Rethinking World Trade 2024

Rethinking World Trade 2024 was a half day-long, in-person event at the Georgetown University Law Center with panelists presenting avant-garde research and policy recommendations. This year’s Rethinking World Trade conference featured two panels on the following themes:

1) The US-China Relations in a “Post-China Shock” Era, moderated by Wendy Cutler from the Asia Society Policy Institute in discussion with Scott Kennedy from CSIS, Professor Henry Gao from the Singapore Management University, and Huan Zhu from the China Trade Monitor.

2) The Rise of Subsidies and the Clash of Industrial Policy, moderated by Rem Korteweg from the Clingendael Institute in discussion with Olabisi Akinkugbe from Dalhousie University and Inu Manak from CFR.

The event also featured the launch of the new book, The Sustainability Revolution in Trade Agreements, edited by Professors Kathleen Claussen and Geraldo Vidigal. During the launch Professor Vidigal had a panel discussion with Martha Aldana from the U.S.-Peru Trade Promotion Agreement, Zak Smith from the Natural Resources Defense Council, Elizabeth Trujillo from the University of Houston Law Center, Jane Nishida from the EPA’s Office of International and Tribal Affairs (OITA), and Alexandra Whittaker from the House Committee on Ways and Means.

We closed the event with a conversation between Shawn Donnan, from Bloomberg, and our Co-Directors Jennifer Hillman and Katrin Kuhlmann.

Access to the video recordings of the panels can found found to the right in the sidebar or within each blog post below.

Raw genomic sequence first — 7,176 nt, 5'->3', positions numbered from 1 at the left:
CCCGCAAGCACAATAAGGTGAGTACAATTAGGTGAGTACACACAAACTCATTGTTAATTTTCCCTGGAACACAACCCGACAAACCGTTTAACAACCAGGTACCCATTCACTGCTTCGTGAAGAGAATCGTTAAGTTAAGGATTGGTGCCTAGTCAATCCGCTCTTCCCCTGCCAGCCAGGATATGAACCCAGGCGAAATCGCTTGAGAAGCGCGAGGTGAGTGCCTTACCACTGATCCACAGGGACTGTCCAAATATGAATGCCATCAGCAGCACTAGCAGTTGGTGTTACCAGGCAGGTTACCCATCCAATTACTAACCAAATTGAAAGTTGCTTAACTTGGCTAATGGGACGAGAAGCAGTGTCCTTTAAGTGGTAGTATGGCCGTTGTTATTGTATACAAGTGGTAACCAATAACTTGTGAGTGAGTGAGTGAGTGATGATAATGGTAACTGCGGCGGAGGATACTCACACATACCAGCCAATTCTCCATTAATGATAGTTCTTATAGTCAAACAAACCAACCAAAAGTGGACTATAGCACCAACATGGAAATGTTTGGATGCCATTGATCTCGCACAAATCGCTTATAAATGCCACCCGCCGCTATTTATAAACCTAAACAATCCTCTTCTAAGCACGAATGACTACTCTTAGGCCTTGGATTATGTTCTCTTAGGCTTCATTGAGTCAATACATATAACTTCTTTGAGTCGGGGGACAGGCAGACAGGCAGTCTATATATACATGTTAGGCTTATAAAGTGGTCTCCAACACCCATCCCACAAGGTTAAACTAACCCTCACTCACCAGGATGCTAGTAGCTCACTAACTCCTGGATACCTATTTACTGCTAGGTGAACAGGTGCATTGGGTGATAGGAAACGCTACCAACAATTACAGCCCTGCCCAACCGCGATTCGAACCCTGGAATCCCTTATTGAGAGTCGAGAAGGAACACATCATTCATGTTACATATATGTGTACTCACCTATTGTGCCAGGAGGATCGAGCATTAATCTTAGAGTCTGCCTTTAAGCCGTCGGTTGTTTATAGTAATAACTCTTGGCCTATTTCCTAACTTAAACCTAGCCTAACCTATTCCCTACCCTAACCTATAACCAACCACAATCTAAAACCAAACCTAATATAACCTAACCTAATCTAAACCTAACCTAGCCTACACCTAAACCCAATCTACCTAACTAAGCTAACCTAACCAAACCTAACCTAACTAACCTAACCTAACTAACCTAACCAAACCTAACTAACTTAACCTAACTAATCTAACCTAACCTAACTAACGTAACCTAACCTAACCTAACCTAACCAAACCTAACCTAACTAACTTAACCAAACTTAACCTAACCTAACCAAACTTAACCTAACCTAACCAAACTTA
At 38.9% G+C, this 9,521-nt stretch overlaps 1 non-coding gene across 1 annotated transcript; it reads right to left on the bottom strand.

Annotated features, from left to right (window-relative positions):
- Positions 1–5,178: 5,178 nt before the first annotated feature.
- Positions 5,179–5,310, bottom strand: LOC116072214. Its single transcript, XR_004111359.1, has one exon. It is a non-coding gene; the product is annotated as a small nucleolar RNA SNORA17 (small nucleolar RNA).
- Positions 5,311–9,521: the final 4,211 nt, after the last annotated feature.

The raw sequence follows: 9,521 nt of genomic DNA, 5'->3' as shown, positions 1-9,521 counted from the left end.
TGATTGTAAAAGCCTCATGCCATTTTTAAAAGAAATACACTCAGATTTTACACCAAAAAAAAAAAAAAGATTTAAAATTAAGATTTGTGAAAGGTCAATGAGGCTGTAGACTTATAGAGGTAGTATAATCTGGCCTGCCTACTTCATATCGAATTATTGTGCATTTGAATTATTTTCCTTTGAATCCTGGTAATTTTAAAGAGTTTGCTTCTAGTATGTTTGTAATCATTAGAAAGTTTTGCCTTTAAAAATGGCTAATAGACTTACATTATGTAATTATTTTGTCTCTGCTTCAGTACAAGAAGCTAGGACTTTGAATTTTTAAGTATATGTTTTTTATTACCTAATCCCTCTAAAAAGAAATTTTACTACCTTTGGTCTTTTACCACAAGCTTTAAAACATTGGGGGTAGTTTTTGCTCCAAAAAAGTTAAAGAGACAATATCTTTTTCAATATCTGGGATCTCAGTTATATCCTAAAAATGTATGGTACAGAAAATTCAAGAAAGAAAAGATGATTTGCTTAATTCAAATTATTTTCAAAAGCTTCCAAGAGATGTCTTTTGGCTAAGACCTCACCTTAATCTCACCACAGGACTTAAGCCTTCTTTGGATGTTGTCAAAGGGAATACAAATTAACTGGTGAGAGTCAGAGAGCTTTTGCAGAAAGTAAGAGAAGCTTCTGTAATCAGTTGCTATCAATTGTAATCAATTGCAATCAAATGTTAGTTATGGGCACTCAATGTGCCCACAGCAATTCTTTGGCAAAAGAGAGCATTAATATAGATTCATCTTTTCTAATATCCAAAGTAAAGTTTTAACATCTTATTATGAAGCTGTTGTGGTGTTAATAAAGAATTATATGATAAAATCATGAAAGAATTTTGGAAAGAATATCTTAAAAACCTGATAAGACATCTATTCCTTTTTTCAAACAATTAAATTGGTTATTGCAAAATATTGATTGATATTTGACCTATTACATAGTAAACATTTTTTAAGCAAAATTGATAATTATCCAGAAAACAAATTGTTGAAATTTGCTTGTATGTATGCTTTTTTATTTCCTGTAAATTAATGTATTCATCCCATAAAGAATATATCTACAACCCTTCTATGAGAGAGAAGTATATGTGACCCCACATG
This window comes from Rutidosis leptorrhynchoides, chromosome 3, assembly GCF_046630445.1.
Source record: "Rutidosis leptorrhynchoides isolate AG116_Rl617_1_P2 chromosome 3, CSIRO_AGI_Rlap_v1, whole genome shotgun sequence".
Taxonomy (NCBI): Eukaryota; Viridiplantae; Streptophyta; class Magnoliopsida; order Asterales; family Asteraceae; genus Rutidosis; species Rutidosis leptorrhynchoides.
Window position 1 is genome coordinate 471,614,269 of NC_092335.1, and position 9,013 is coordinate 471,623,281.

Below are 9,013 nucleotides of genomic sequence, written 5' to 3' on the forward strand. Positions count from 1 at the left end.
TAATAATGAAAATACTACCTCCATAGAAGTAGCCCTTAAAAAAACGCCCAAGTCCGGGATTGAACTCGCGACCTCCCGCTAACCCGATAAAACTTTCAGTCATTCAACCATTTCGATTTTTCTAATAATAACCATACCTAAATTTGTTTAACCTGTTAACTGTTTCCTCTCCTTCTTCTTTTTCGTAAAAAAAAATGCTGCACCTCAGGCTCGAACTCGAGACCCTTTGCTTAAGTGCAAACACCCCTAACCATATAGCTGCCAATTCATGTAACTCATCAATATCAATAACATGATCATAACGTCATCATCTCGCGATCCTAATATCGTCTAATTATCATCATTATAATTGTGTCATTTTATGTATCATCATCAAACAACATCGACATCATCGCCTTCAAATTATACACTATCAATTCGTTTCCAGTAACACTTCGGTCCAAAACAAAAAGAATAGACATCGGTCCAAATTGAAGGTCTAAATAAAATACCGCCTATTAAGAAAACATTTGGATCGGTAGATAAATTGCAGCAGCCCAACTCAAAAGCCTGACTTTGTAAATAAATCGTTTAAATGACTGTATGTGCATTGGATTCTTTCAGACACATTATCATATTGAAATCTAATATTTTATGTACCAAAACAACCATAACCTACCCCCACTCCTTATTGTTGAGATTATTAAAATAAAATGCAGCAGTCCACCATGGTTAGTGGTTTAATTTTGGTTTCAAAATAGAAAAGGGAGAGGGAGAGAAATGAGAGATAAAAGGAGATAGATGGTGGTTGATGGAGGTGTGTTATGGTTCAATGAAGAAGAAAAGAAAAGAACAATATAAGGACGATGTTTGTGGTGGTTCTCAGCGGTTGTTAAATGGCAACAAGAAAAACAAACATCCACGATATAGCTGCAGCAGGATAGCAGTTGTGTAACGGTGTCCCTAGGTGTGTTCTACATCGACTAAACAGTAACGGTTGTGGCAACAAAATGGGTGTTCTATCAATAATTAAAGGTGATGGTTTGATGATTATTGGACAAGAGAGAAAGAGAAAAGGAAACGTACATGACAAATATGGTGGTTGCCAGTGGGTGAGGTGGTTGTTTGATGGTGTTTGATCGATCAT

Rethinking World Trade 2024 Program and Speaker Bios

Rethinking World Trade 2024 Panel I: U.S.-China Relations in a Post-"China Shock" Era

The Center on Inclusive Trade and Development (CITD) held its second annual Rethinking World Trade conference on Wednesday, April 3rd. Our first panel, which followed the launch of “Sustainability in International Trade Agreements,” a book co-edited by Georgetown Law Professor Kathleen Claussen, focused on U.S.-China relations in the aftermath of the so-called “China Shock.” This term refers to the roughly 2 million jobs, particularly in manufacturing, lost in the U.S. to trade with China between 1997 and 2011 due (at least in part) to an influx of Chinese imports. Although these figures have been considerably debated, it is undeniable that the U.S.-China trading relationship has had a significant impact on global trade. Our panelists included Professor Henry Gao of Singapore Management University; Huan Zhu, the Vice-President of the China Trade Monitor; Scott Kennedy, Senior Adviser and Trustee Chair in Chinese Business and Economics at the Center for Strategic and International Studies; and was moderated by Wendy Cutler of the Asia Society Policy Institute.

Rethinking World Trade 2024 Panel II: The Rise of Subsidies

The Center on Inclusive Trade and Development (CITD) held its second annual Rethinking World Trade conference on Wednesday, April 3rd. In addition to a book launch and a panel on U.S.-China relations, we hosted a panel discussion on subsidies and industrial policy. As economies around the world seek to reduce economic dependencies and enhance economic security while moving towards decarbonization, the resurgence of industrial policy, including subsidies, is evident. The panel featured Olabisi Akinkugbe, Professor of Law at Dalhousie University, and Inu Manak, the Fellow for Trade Policy at the Council on Foreign Relations. The discussion was moderated by Rem Korteweg of the Clingendael Institute.

Rethinking World Trade 2024: In Conversation with Shawn Donnan

To conclude our second annual Rethinking World Trade event, CITD Co-directors Professors Jennifer Hillman and Katrin Kuhlmann engaged in conversation with Shawn Donnan. Shawn previously served as the world trade editor for the Financial Times, where he covered global trade and development, as well as the International Monetary Fund and the World Bank. Now a senior writer at Bloomberg, Shawn weaves together the macroeconomic picture of trade and globalization, with a focus on their impact on local communities.